Filipino veterans recognized for bravery and service with Congressional gold medals

WASHINGTON DC — This century-year-old Filipino waited three-quarters of his life for this day: a congressional gold medal award, in recognition of his service and sacrifice as a WWII veteran in the US military.

“After 75 years, ngayon lang kami nakilala, ngayon lang kami kinilalang beterano nuong nakaraang giyera,” said Celestino Almeda. “Ang America pala ay hindi nakakalimot, napagisip isip nila na meron silang pagkukulang… binabawi nila ang kanilang pagkukulang sa pagkilala ng serbisyo naming.”

Almeda is among the more than 250,000 Filipinos who signed up and fought side by side with American forces during the second World War.

President Franklin Roosevelt promised full veterans benefits to Filipinos who enlisted in the US Military.

“Most of the Filipinos who answered President Roosevelt’s call to duty had no formal training,” said House Speaker Paul Ryan. “Many had not previously picked up a weapon, but they risked their lives fighting under the stars and stripes…”

“They fought as American nationals, they fought under the American flag, under the direction of our military leaders, they fought with gallantry, with courage, under the most difficult conditions,” said Rep. Ed Royce.

But uncle sam failed the veteranss. President Harry Truman rescinded their benefits when the war ended in 1946.

In a way, the veterans, also known as manongs, went back to battle, this time fighting for full recognition as US veterans with full veteran benefits.

Almeda is among those who chained themselves to the White House to shine a spotlight on the injustice to Filipino veterans.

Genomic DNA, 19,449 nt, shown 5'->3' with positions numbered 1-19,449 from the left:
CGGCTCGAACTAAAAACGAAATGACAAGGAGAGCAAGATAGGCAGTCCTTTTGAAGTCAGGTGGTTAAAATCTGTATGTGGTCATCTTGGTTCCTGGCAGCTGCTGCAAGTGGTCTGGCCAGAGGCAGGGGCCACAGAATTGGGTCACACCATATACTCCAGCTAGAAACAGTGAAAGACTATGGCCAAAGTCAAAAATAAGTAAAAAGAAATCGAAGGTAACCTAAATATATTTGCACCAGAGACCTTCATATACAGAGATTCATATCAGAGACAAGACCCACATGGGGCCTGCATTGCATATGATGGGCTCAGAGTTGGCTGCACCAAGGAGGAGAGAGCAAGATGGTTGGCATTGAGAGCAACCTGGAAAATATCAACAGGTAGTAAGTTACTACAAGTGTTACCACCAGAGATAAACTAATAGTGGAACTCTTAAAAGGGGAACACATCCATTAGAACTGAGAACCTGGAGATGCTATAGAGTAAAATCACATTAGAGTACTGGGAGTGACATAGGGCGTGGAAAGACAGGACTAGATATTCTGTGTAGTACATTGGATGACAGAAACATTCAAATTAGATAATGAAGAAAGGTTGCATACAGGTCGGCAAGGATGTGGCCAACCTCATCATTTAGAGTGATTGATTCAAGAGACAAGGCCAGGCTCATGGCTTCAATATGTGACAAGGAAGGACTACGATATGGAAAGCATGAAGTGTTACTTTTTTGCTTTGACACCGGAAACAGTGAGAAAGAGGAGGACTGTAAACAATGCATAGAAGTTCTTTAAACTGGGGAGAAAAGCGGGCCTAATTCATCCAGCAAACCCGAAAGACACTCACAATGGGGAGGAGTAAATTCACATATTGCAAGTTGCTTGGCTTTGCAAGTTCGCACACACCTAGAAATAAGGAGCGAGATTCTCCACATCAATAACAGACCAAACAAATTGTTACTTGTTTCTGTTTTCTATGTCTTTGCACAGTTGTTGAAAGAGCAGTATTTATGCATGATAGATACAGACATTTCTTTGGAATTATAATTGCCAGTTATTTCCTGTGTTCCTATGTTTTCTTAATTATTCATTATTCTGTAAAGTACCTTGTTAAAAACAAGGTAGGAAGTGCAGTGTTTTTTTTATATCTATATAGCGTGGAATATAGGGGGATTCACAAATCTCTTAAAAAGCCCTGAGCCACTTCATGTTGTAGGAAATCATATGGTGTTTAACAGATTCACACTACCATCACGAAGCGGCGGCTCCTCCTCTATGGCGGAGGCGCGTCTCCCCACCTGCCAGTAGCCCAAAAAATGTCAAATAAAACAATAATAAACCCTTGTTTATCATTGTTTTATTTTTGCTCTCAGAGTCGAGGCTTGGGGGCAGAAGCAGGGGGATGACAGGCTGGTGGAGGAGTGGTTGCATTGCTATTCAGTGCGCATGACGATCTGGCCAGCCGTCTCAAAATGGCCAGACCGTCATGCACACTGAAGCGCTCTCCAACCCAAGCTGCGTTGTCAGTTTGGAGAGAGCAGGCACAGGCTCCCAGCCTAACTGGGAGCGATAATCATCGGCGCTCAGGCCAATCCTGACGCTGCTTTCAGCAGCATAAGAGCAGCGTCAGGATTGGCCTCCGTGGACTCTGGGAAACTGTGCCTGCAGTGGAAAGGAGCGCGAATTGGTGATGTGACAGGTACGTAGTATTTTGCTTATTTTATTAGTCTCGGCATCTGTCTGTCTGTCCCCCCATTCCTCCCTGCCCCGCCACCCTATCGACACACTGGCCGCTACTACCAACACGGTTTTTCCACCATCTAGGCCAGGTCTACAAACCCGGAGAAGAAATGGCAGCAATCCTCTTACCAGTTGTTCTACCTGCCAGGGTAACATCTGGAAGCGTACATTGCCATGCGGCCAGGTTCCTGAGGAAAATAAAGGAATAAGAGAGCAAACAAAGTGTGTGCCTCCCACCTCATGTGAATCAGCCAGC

“We were arrested, fingerprinted, at the police station and finally released. Wow ang tatay mo pala aktibista, that may be one of the reason why this thing is happening now.”

After the congressional gold medal was presented at the Capitol on Wednesday morning, more than 500 veterans or their next of kin received their gold medals at a gala held at the Ritz Carlton in Maryland.

But their struggle for full recognition as US veterans is not over just yet.

Veteran advocate Jon Melegrito says the next campaign is to launch a legislative initiative to have Congress reverse the 1946 Recession Act that stripped these Filipinos of their full veterans rights and benefits.

“They passed the Rescission Act in 1946, so it takes the same Congress to basically undo what they did and it doesn’t involve money, it doesn’t involve reparation,” he said. “It’s really an act of Congress saying we made a mistake, now we want to undo that mistake, so we restore justice.”

Awardees were serenaded by concert king Martin Nievera.

“They’ve been waiting for that one pat on the back, they go it tonight, so everyone watching or hearing about this news they should not take it lightly,” Nievera said. “Our freedom, our being able to live the way we live is because of the veterans that we honor tonight.”

Melegrito says after the veterans received bipartisan support for the Congressional gold medal act.

He is hoping for bipartisan support from Congress to repeal the Rescission Act.

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  • Mario
    27 October 2017 at 1:24 am - Reply

    Congratulations to All Fil-American Veterans, why only now under TRUMP Administration. What happened for the past 8 years, Obama does not want to recognized you with Congressional Gold Medal… Exactly one year today, the NYTimes gave their Presidential race prediction, HC-93%,Trump-7%, thanks God the mainstream media were totally wrong..

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